• I was a nervous wreck the days leading up to the American Sociological Association annual meeting in San Francisco, held just a few days after police officer Darren Wilson murdered Michael Brown in Ferguson, MO.  And, while at the conference, there was little discussion of Brown’s death — at least that I encountered.  It seemed, as a discipline and academic organization, sociologists were surprisingly silent about the murder and subsequent riots.  Fortunately, some sociologists were talking about Ferguson, and some were even making a plan to act as sociologists.  Still, our collective action pales in comparison to other discipline’s efforts.
  • My father is a white police officer.  I have struggled to reconcile what I know about the sometimes scary realities of his work life with the everyday lived realities of communities that have been anything but protected and served by police.  I have struggled to separate individual (white) police officers from widespread racist bias and violence in US law enforcement.
  • As protests spread across the US, and hostility toward a legacy of racist police violence reached a boiling point, I continued to remain silent and, admittedly, out of touch.  Teaching three classes, including one new course, while attempting to stay productive in my research, felt too overwhelming to sacrifice my precious personal time.  Maintaining work-life balance is hard enough without national crises.
  • As the body count increased, and the murders of Black men by police officers became remained legal and state-sanctioned, it became difficult to remain focused on my usual professional responsibilities.  How could I carry on teaching about the medical institution (in one class) and research methods (in two other classes) when my mind was clouded with a sense of total vulnerability as a Black gay man in a racist and homophobic society?  When white students challenged me about a few points they had lost on assignments, I thought, “you privileged asses don’t know — they’re killing us!  Fuck your 2 points.”

I excused my silence and, frankly, my self-imposed ignorance about the national crisis.  Anxiety about conference presentations.  Mixed boy problemsRaw pain.  I had reason after reason, excuse after excuse.  Eventually, I was forced to name the root issue: fear.  (Ah, and as the tears instantly began forming after typing those four letters, my suspicion is confirmed.)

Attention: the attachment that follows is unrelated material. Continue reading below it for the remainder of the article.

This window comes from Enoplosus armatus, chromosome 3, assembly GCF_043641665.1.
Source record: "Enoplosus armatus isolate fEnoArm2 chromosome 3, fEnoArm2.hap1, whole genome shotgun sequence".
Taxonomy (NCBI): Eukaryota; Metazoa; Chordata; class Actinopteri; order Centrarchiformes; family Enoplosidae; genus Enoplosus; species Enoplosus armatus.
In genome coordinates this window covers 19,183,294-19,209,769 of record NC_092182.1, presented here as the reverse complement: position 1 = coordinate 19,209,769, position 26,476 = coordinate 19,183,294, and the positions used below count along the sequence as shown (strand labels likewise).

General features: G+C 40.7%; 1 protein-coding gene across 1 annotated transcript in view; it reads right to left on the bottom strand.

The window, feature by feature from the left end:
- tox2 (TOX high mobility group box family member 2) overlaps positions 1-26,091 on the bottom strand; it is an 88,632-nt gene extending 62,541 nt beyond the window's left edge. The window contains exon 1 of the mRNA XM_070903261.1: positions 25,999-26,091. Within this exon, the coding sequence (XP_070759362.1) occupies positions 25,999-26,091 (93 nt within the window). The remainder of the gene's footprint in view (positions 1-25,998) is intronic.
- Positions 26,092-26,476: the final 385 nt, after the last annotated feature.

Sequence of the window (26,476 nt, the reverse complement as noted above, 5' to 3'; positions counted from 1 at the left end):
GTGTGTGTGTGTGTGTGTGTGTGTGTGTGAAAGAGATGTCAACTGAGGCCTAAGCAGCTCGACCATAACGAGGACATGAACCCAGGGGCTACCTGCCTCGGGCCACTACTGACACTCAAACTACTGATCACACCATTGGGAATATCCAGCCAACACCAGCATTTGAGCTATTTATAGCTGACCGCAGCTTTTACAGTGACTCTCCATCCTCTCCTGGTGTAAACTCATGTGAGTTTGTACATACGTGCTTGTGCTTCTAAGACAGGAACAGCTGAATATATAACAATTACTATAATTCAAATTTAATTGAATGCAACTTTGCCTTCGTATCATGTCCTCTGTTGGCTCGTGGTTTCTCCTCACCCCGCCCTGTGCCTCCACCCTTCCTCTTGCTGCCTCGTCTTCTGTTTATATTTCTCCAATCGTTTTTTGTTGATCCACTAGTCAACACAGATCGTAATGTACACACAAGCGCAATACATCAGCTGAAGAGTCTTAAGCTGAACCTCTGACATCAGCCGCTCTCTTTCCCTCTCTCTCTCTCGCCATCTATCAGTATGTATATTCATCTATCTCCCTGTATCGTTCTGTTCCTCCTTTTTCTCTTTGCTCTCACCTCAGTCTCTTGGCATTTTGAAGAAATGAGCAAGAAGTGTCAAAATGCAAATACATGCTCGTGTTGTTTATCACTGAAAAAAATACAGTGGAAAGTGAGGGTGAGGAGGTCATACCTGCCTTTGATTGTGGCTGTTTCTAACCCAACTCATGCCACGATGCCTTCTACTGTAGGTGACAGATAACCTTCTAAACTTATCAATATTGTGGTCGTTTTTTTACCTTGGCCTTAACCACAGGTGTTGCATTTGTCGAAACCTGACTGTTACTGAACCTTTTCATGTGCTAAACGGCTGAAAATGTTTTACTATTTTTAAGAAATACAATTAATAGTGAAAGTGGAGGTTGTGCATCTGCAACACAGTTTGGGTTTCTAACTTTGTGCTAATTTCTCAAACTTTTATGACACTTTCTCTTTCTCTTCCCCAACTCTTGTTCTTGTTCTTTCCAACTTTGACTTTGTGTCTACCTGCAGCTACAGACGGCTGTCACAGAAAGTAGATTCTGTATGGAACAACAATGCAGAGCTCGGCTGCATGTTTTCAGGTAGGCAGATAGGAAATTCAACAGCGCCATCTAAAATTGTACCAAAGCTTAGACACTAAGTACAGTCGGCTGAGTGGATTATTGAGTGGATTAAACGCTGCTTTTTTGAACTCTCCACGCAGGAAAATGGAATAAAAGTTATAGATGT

Fear

I make a point of talking about current events and new published studies at the beginning of my classes — well, at least those that are undeniably related to the course, and usually only in my substantive courses (e.g., Medical Sociology, Gender and Sexuality).  In teaching Medical Sociology and Sociological Research Methods this semester, I never felt comfortable bringing up the murders of Michael Brown, Eric Garner, Tamir Rice, Rumain Brisbon, and … (too many).  These tragedies did not seem relevant to lectures on sexual health, or multivariate analysis, or the decline of medicine, or qualitative data analysis; so, I never brought them up.

I suspect, at some level, I feared that a student would even ask, “how is this related to our class?”  Or, that some would later criticize me on course evaluations for focusing too much on racism (when the course has nothing to do with it).  I have been challenged by students enough for this fear to feel at least somewhat rational.  And, as my own pain and outrage grew, I worried that I was not “removed” enough from the tragedies to have a “neutral” conversation with my students about them.  I knew well enough that the pain was too raw to risk having a (white) student demand to know, “why are we talking about that issue here?”

Eventually, I was presented an “excuse” to even utter the word Ferguson in my Medical Sociology class.  At my university, a forum was held to discuss the Grand Jury’s decision regarding Darren Wilson and, by the time of the forum, that regarding the murder of Eric Garner, as well.  I mentioned the event to my class, strongly encouraging my students to attend, but made it clear that I did not want to have a discussion in class about it.

At the forum, I admitted my embarrassment for going almost the full semester without ever discussing the national crisis.  And, I pushed back on the few other staff and faculty who attended to stop implicitly asking why the students were so quiet on the issue and, instead, ask ourselves why we had not provided students the space and resources to discuss it and (if appropriate) to act.  I know I am not alone in failing to discuss these important, urgent events in my classes — not in being afraid to do so (as a pre-tenure young Black gay man) and not in feeling it was “irrelevant” to my courses.

Do #BlackLivesMatter In The Academy?

Do Black lives actually matter in academia?  No and no.  On the one hand, Black students, staff, and faculty are woefully underrepresented in higher education.  Nominal diversity aside, there are too many academic institutions that fail to fully include Black people, to offer equal resources and opportunities, to protect Black people from harm.  On the other hand, Black communities and their contributions to society and history are rarely presented as legitimate, primary areas of inquiry in higher education.  Sure, there are a few courses in the social sciences and humanities that focus on race and racism; but, too few schools even offer degrees in Black, racial and ethnic, or cultural studies (sadly, my own university doesn’t, either).  At many schools, students are simply not afforded academic spaces to frankly discuss race, racism, ethnicity, and xenophobia.